By late afternoon, winds were at 75mph, snow was coming down so hard they couldn't see more than a couple of steps ahead, and they had to scream to be heard by someone standing at their side. Temperatures had plummeted, they were disoriented and as panic began to set in, Beidleman fought to keep the team calm and together.
Beidleman recounts that they huddled for hours hoping that this was not the "killer storm" and that it would let up enough for them to get their bearings. Around midnight, the weather cleared enough for them to see the Big Dipper and recognize the peaks of Everest and Lhotse.
Shaking from hypothermia, Beidleman and two of the stronger climbers found their way to camp and collapsed. Boukreev, who had been Fischer's climbing partner and the first to return to high camp from the summit (Fischer reportedly agreed that he should go down ahead of the group) went after the huddled climbers. He found them 400 meters from camp and 15 meters from the Kangshung face (a 10,000' drop the east side of Everest.) Making numerous trips, he led and in some cases, dragged team members back to camp. By 4:30am on Saturday, the whole team had made it to camp except Fischer.
Climber Ed Viesturs told Outside Online that Boukreev made several attempts to climb after Fischer, but the weather was too severe, and he had to turn back. According to reports from sirdar Lopsang Sherpa, who had climbed with Fischer, he was having a very difficult time and at one point asked for a helicopter. Fischer knew that helicopter assistance at this altitude was not possible, and it is believed he was becoming ill, possibly suffering from pulmonary or cerebral edema (fluid seeping out of vessels or membranes, such as capillaries in the lungs or brain from severe hypertension that is sometimes a form of altitude sickness.) When Fischer collapsed an hour above camp, Lopsang stayed with him as long as he could, and later said he was prepared to die with his friend. Fischer threatened to jump if Lopsang, who had been climbing without oxygen, did not descend. Hoping to send back help, Lopsang finally agreed and left Fischer on a protected ledge.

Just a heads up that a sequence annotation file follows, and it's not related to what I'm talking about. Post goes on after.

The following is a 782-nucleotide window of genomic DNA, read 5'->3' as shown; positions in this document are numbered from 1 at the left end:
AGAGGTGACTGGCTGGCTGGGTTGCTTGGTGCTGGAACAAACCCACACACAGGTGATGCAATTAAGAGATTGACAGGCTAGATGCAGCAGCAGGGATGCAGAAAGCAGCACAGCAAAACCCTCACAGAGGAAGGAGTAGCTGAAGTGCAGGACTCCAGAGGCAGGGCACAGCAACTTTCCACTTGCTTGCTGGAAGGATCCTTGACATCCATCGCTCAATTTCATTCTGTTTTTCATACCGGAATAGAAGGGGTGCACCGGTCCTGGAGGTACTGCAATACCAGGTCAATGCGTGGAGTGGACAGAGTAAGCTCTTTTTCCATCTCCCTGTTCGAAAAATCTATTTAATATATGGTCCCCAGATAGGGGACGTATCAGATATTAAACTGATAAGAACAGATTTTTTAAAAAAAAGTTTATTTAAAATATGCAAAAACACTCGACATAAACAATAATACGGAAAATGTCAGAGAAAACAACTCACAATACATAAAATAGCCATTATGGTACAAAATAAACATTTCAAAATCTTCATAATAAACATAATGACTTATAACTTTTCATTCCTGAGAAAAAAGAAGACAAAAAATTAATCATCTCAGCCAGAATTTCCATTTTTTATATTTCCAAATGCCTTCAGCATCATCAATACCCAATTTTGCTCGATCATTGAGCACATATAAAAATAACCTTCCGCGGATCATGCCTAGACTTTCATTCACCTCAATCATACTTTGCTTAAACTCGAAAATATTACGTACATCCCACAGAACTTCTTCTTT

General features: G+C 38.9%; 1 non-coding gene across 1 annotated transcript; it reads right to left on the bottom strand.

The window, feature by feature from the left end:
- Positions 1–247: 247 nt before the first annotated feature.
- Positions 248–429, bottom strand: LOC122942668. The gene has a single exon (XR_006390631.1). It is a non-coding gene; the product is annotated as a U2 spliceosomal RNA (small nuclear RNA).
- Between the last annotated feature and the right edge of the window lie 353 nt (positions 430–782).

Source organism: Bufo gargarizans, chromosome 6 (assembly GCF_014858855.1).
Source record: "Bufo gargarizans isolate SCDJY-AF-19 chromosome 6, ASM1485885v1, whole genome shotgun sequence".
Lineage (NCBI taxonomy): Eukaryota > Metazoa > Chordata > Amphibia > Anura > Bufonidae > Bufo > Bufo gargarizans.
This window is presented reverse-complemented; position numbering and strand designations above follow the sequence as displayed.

Because of its randomness, altitude sickness is frightening to even the most experienced climbers. On May 6th, Fischer had to escort a team member to lower camp because of severe illness and knowing that even the strongest climbers can suddenly be affected, Fischer worried then if this would be his trip for getting it.
When other Sherpas finally reached Fischer, he was in a coma and roped to Makalu Gao, who had been left their by Sherpas trying to help him down. Only capable of taking one climber, the Sherpas chose Gao because he could be revived and would be more likely to live. They bundled-up Fischer and left him with extra oxygen.
Boukreev reached Fischer late on Saturday, but Fischer had died.
The loss of Scott Fischer, the seven others who won't be returning to their families, the story of this climb has moved people like few events of our time.
Anya Zolotusky, Mountain Zone Staff
Scott Fischer's Call from a Climb on Kilimanjaro from January '96
Copyright 1996 The Zone Network, Inc.